Shun Premier vs. Shun Reserves

Discussion in 'The Kitchen Knife' started by BDD, May 26, 2012.

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  1. May 26, 2012 #1

    BDD

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    Do you (preferably owner of Reserves) think the Reserves are noticeably better knives than the Premiers functionally (sharper...and maybe aesthetically)? With it's use of a different and more exotic steel combination?

    I priced out an "essentials" set and they are roughly the same. Difference is I don't see a fork for the Reserve knives to use with the carving knife included in this set http://www.internetkitchenstore.com/store/viewitem.asp?idproduct=2570. Whereas, I can get a Premier set w/ the fork.
     
  2. May 26, 2012 #2

    Andrew H

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    First off welcome to the forum, BDD.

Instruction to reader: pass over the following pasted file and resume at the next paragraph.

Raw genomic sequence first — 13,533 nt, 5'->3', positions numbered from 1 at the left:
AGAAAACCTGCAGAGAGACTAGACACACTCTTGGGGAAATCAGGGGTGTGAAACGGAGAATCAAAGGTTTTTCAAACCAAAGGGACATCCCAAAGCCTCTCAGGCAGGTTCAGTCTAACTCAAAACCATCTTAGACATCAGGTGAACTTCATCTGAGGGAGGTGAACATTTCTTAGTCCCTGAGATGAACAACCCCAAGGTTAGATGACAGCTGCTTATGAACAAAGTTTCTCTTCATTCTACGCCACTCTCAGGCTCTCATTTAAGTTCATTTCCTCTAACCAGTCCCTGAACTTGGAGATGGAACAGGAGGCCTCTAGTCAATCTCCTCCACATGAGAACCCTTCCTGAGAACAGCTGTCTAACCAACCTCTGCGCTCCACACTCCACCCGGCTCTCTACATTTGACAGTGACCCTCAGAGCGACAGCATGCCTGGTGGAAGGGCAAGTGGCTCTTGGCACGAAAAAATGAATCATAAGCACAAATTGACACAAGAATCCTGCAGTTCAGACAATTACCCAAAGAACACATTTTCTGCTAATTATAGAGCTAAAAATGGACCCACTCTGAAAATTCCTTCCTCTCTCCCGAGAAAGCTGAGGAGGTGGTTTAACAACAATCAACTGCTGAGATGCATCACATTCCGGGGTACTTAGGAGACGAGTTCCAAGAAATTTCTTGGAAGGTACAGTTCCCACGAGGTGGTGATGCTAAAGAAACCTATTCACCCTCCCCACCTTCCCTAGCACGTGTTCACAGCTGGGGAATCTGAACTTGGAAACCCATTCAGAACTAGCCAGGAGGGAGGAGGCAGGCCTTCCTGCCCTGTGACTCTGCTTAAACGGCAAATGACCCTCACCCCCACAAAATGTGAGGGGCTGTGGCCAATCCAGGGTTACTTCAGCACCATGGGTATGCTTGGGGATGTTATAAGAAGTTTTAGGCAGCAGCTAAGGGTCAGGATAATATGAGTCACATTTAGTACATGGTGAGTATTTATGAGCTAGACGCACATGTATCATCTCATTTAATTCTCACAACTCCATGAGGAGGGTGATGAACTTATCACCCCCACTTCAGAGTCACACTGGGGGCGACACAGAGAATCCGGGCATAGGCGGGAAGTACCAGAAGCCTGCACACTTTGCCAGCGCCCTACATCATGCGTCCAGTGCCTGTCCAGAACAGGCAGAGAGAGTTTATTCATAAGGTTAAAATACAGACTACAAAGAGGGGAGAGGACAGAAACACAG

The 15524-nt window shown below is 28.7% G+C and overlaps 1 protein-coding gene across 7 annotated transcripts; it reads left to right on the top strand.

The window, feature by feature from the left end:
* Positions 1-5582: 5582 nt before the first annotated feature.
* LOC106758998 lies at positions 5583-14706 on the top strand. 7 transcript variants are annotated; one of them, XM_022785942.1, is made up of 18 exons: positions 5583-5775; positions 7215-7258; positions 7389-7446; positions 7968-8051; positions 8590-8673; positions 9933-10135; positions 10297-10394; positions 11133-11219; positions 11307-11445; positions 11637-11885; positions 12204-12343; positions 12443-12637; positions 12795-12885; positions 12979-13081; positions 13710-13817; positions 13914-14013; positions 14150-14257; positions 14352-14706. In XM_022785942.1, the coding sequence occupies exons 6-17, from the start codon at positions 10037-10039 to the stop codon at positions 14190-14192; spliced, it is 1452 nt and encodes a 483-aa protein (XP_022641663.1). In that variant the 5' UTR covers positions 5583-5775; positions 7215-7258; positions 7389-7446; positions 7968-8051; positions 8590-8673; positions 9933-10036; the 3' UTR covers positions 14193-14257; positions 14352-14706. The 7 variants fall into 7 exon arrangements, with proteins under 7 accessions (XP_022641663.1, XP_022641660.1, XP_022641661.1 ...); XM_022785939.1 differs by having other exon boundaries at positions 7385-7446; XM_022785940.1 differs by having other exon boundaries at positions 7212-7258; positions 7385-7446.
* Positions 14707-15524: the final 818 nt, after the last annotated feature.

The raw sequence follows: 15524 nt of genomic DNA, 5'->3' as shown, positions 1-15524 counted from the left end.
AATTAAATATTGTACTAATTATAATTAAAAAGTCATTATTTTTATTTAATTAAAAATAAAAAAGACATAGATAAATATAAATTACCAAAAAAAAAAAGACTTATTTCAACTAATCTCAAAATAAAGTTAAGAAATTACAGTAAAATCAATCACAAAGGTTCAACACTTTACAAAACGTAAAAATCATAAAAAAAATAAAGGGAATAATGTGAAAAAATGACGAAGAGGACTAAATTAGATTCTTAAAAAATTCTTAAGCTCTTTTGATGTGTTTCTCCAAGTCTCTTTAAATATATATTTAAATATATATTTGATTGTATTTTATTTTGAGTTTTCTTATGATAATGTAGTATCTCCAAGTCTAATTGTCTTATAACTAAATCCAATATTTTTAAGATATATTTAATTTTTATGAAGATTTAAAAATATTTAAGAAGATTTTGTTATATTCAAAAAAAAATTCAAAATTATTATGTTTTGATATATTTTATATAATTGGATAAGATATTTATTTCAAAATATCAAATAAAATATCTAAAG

Shuns aren't bad by any means, but you could definitely get much more out of $1200 with other makers. The main difference between the knives is the core steel, SG2 vs. VG-10. Both are stainless and pretty good kitchen steel knives. VG-10 doesn't get a ton of love on this site, and SG2 should hold your edge longer. Until you start sharpening yourself, which is very enjoyable and rewarding, you won't notice a huge difference between steels.
     
  3. May 26, 2012 #3

    BDD

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    Thanks.

    To have the Reserves hold the sharpness a little longer? For a home user? Probably not worth the extra cost.

    I am looking at MAC and Tojiro too. Tojiro, being one of the best bang for the buck. Unfortunately they don't make a carving life/fork set. So I'd have to buy from another brand (like maybe Shun's Premier line). :) Then there's steak knives...which Tojiro also doesn't make.

    Other suggestions?
     
  4. May 26, 2012 #4

    Vertigo